The conductor of the choral concerts desires to express his great obligation to Miss Florence B. Potter, Supervisor of Music in the Ann Arbor Public Schools, for her valuable services in the prepara­tion of the Children's Choruses.
Arx Concerts Wiix Begin on Time
XI.
1
FIRST CONCERT
Wednesday Evening, May 17
OVERTURE--"Le Carneval Romaine".......Berlioz
Hector Berlioz was born at Cote St. Andre, France, December n, 1803; died at Paris, March 9, 1869.
Some one, whose inventiveness exceeded his judgment, called Berlioz the "French Beethoven." As such pronouncements are generally based on nothing substantial it is amazing that they maintain themselves long after their absurdity has been proven. The fact is there will never be another Palestrina, Mozart, Haydn, or Wagner, until all leaves are alike and the Bertillion system of identification fails. In a sense, most great geniuses are expressions of nationality as well as of their art. This is a potent reason for the failure of such comparisons as quoted above. Berlioz was a man of rare intellectual gifts, of commanding musical talent, of indefatigable industry, but he lacked the vital spark of genius. He had a wonderful control of the materials of composition, and was conscientiously devoted to his ideals, but as a composer he was not worthy to "unloose the lachets" of Beethoven's shoes.
When we consider the real Berlioz, stripped of the borrowed plumage placed on him by unwise worshippers, he commands our adfriiration, for in many respects the world of music is under great obligations to him.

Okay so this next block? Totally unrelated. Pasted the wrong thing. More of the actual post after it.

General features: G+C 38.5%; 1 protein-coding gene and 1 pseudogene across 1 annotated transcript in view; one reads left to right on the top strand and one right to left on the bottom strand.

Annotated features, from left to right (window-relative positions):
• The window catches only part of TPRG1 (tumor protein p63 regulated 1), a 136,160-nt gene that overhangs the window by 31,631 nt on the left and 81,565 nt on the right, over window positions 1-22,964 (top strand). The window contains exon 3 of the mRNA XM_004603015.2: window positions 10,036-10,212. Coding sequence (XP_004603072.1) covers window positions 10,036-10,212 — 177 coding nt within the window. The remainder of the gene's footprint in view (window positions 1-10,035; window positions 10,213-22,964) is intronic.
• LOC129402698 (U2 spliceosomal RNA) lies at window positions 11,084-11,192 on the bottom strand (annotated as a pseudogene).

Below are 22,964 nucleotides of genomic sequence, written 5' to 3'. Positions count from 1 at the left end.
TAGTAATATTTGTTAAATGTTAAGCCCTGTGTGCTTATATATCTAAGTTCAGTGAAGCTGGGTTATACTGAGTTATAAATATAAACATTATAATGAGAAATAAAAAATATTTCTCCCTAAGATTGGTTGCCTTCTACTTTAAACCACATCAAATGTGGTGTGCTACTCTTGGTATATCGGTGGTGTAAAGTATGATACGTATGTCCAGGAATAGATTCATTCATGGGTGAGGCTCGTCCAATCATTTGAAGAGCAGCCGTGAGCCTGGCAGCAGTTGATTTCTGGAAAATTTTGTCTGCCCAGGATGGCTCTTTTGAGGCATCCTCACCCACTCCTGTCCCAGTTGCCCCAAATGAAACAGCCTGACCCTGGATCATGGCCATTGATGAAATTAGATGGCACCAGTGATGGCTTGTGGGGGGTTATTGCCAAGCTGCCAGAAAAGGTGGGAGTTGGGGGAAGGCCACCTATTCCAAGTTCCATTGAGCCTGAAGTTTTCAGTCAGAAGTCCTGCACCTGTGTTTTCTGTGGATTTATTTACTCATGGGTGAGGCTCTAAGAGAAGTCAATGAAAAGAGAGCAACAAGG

Possibly, no selection could more worthily display his gifts than the overture which introduces the present Festival series of concerts. Originally it figures as the Introduction to Act II of his opera "Benvenuto Cellini." The opera as a whole was enthusiastically rejected by the Parisian public on its first performance, September 3, 1838, a verdict sustained shortly after by the London critics. The overture on our program, however, was received with unbounded enthusiasm in both cities. It por­trays such incidents in a Roman Carnival as give color and life to this veritable Sat­urnalia of the common people. One needs but to think of the extravagancies of such an occasion to realize the truthfulness of his portrayal.
One of the most important motifs is that of a Saltarello which figures in the opera. This was taken by Habeneck (Paris Conservatoire) at so slow a pace at its first performance that Berlioz in his distraction found relief in decided infractions of the Third Commandment. His provocation was very great and he probably found satisfaction in profanity, but still more in directing the work himself at a later date, when he took this particular dance at a whirlwind tempo.
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ARIA, from "II re pastore,".........Mozart
Miss Frieda HEmpei,,
Wolfgang Amadeus Mozart was born January 27, 1756, at Salzburg; died December 5, 170.1, in Vienna.